Henley Investments Picks Up Miami Beach Hotel

The company again teamed up with tech-oriented hotel manager Life House for the duo’s fourth and largest hospitality purchase in metro Miami.
Lord Balfour Hotel. Image courtesy of Life House

Private equity firm Henley Investments has acquired its fourth boutique hotel in metro Miami with the purchase of Lord Balfour Hotel for $34.7 million. The deal is reportedly Henley’s largest U.S. hotel acquisition to date.

Life House, a company that frequently collaborates with Henley, will manage the asset. The total project capitalization, including acquisition and renovation costs, is in excess of $40 million, Life House’s vice president of acquisitions and business development, Bryan Dunn, told Commercial Property Executive.

The 81-key hotel is located at 350 Ocean Drive in Miami Beach’s South of Fifth neighborhood. Life House will initially operate the hotel under its historic name, but plans to undertake a comprehensive renovation that will update all guest rooms, suites and public spaces, as well as build out a fitness center and yoga studio.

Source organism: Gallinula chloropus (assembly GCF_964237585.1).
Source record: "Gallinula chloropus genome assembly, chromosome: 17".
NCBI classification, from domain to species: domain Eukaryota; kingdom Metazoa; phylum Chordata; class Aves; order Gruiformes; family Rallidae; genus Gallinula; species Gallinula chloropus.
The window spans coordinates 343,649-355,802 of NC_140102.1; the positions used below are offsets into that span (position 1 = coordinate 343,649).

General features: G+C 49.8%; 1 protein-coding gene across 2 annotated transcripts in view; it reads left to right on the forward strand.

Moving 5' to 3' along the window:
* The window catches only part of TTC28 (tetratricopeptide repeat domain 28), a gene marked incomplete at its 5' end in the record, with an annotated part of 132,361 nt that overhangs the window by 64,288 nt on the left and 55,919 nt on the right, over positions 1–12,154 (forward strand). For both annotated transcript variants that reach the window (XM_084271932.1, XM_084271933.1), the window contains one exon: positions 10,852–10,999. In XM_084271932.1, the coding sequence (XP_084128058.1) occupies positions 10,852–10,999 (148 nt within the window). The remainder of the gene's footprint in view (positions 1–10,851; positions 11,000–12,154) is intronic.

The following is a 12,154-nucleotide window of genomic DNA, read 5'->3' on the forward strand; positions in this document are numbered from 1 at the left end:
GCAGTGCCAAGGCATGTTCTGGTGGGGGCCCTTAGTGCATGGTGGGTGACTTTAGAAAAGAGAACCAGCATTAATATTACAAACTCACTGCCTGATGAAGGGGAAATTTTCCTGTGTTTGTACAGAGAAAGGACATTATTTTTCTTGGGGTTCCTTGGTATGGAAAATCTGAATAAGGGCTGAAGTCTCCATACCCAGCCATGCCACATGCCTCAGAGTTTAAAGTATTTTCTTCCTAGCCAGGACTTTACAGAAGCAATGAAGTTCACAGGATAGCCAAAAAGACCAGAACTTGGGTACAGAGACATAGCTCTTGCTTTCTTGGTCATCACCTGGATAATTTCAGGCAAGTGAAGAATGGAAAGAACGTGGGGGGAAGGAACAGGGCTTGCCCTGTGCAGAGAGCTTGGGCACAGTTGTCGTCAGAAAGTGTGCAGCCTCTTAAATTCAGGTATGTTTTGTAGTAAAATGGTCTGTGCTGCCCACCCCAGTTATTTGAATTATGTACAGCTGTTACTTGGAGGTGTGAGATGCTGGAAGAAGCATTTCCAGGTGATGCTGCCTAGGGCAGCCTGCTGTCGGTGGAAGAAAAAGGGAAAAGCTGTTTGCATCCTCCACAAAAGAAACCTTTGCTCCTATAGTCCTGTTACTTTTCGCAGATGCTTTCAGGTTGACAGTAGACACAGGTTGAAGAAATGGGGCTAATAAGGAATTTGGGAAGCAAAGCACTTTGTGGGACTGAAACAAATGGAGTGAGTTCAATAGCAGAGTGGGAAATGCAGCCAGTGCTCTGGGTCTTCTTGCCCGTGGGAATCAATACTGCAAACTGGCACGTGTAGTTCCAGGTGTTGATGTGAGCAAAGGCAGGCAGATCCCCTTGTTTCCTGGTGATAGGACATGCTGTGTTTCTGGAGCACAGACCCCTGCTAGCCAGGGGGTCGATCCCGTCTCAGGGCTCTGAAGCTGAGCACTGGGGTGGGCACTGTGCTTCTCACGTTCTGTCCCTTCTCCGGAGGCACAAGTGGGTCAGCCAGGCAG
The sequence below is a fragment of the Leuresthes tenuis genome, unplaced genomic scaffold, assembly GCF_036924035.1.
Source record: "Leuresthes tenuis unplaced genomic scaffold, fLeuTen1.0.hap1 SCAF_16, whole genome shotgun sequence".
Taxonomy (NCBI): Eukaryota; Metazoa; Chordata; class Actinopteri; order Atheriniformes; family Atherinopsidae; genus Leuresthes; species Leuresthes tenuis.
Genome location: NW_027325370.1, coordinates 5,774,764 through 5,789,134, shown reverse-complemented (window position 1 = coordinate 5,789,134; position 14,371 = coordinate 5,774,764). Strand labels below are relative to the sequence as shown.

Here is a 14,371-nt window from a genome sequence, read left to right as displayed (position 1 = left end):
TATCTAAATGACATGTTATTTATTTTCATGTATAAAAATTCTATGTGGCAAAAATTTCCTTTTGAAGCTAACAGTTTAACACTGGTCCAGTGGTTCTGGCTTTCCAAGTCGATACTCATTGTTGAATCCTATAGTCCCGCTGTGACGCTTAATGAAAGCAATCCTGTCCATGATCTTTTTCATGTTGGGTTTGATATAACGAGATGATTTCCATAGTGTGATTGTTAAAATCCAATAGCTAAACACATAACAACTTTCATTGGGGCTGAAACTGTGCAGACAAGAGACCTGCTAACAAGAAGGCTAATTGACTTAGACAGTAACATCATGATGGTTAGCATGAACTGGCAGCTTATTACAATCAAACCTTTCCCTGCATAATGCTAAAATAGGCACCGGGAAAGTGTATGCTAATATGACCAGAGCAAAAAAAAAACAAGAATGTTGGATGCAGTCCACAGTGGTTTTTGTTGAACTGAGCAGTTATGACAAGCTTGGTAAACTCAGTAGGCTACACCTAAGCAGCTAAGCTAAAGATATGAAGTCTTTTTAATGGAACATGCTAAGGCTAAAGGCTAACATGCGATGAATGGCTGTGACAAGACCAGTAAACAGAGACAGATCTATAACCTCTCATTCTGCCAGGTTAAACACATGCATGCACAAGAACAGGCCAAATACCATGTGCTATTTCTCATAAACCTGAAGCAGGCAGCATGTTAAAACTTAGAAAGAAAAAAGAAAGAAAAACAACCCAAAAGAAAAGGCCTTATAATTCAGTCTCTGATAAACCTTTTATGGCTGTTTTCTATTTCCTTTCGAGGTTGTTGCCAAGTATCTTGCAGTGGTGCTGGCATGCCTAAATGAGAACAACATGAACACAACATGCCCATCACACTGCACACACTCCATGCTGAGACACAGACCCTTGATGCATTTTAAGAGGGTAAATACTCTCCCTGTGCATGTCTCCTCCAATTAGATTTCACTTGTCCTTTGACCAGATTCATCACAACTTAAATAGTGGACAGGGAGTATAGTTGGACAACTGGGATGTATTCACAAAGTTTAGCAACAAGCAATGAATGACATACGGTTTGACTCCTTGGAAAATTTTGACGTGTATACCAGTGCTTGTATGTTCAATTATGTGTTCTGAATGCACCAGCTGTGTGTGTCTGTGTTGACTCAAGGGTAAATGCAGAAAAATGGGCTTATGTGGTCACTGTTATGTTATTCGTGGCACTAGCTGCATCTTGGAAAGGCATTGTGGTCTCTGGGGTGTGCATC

Following renovations, the hotel will be rebranded as Life House Ocean Drive and will join Henley’s current roster of lifestyle hotels in Miami: the 33-key Life House Little Havana on 9th Avenue, the 26-key Life House South Beach on Collins Avenue and the 50-key Life House Mid Beach on Park Avenue.

Market moves

Last month, Life House received $100 million in equity commitments from 
Boston-based Blue Flag Partners which was anticipated to enable Life House to acquire between 7 and 10 hotels. Life House had recently taken over management of The Roberts Collection, an historic 58-room hotel in Nantucket, Mass., which Blue Flag had purchased in April.

Last year, the Miami hospitality market saw a 2 percent increase in supply, but this was offset by a 2.5 percent increase in demand, as metro-wide ADR rose by 2.4 percent, according to a report from HVS. Average occupancy for the year was 76.7 percent, barely above the figure for 2017, but RevPAR rose at a nearly nation-leading pace.

Still, HVS cautioned, first-quarter 2019 results point to some softening of RevPAR, though Miami Beach is one of the few submarkets to see this metric increase, mostly driven by ADR growth.